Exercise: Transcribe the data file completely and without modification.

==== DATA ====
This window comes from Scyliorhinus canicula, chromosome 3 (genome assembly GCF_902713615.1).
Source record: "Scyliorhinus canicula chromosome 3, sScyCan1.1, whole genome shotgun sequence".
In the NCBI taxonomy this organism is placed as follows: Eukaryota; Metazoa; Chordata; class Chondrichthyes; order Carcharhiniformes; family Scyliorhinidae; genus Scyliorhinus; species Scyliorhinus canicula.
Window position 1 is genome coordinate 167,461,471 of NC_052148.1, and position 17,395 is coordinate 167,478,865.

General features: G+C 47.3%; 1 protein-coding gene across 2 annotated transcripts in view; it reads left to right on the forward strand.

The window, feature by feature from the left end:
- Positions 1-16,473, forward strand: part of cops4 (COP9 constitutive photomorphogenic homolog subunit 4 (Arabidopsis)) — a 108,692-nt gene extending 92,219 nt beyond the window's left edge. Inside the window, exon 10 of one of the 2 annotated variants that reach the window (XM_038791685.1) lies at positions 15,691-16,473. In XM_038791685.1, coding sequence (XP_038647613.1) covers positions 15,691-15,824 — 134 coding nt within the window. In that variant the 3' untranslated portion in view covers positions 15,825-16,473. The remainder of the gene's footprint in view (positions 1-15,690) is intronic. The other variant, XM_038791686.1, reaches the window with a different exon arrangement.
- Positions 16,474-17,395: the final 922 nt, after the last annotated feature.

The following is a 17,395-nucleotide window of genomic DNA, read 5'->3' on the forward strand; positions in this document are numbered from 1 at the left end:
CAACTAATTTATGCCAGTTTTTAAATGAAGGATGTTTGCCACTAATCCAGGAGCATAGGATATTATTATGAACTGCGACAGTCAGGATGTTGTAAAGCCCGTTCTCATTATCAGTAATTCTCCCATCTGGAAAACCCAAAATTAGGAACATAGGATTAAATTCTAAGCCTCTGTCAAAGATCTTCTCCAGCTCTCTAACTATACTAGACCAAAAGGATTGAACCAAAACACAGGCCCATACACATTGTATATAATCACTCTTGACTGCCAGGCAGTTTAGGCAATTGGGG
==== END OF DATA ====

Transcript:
This window comes from Scyliorhinus canicula, chromosome 3 (genome assembly GCF_902713615.1).
Source record: "Scyliorhinus canicula chromosome 3, sScyCan1.1, whole genome shotgun sequence".
In the NCBI taxonomy this organism is placed as follows: Eukaryota; Metazoa; Chordata; class Chondrichthyes; order Carcharhiniformes; family Scyliorhinidae; genus Scyliorhinus; species Scyliorhinus canicula.
Window position 1 is genome coordinate 167,461,471 of NC_052148.1, and position 17,395 is coordinate 167,478,865.

General features: G+C 47.3%; 1 protein-coding gene across 2 annotated transcripts in view; it reads left to right on the forward strand.

The window, feature by feature from the left end:
- Positions 1-16,473, forward strand: part of cops4 (COP9 constitutive photomorphogenic homolog subunit 4 (Arabidopsis)) — a 108,692-nt gene extending 92,219 nt beyond the window's left edge. Inside the window, exon 10 of one of the 2 annotated variants that reach the window (XM_038791685.1) lies at positions 15,691-16,473. In XM_038791685.1, coding sequence (XP_038647613.1) covers positions 15,691-15,824 — 134 coding nt within the window. In that variant the 3' untranslated portion in view covers positions 15,825-16,473. The remainder of the gene's footprint in view (positions 1-15,690) is intronic. The other variant, XM_038791686.1, reaches the window with a different exon arrangement.
- Positions 16,474-17,395: the final 922 nt, after the last annotated feature.

The following is a 17,395-nucleotide window of genomic DNA, read 5'->3' on the forward strand; positions in this document are numbered from 1 at the left end:
CAACTAATTTATGCCAGTTTTTAAATGAAGGATGTTTGCCACTAATCCAGGAGCATAGGATATTATTATGAACTGCGACAGTCAGGATGTTGTAAAGCCCGTTCTCATTATCAGTAATTCTCCCATCTGGAAAACCCAAAATTAGGAACATAGGATTAAATTCTAAGCCTCTGTCAAAGATCTTCTCCAGCTCTCTAACTATACTAGACCAAAAGGATTGAACCAAAACACAGGCCCATACACATTGTATATAATCACTCTTGACTGCCAGGCAGTTTAGGCAATTGGGG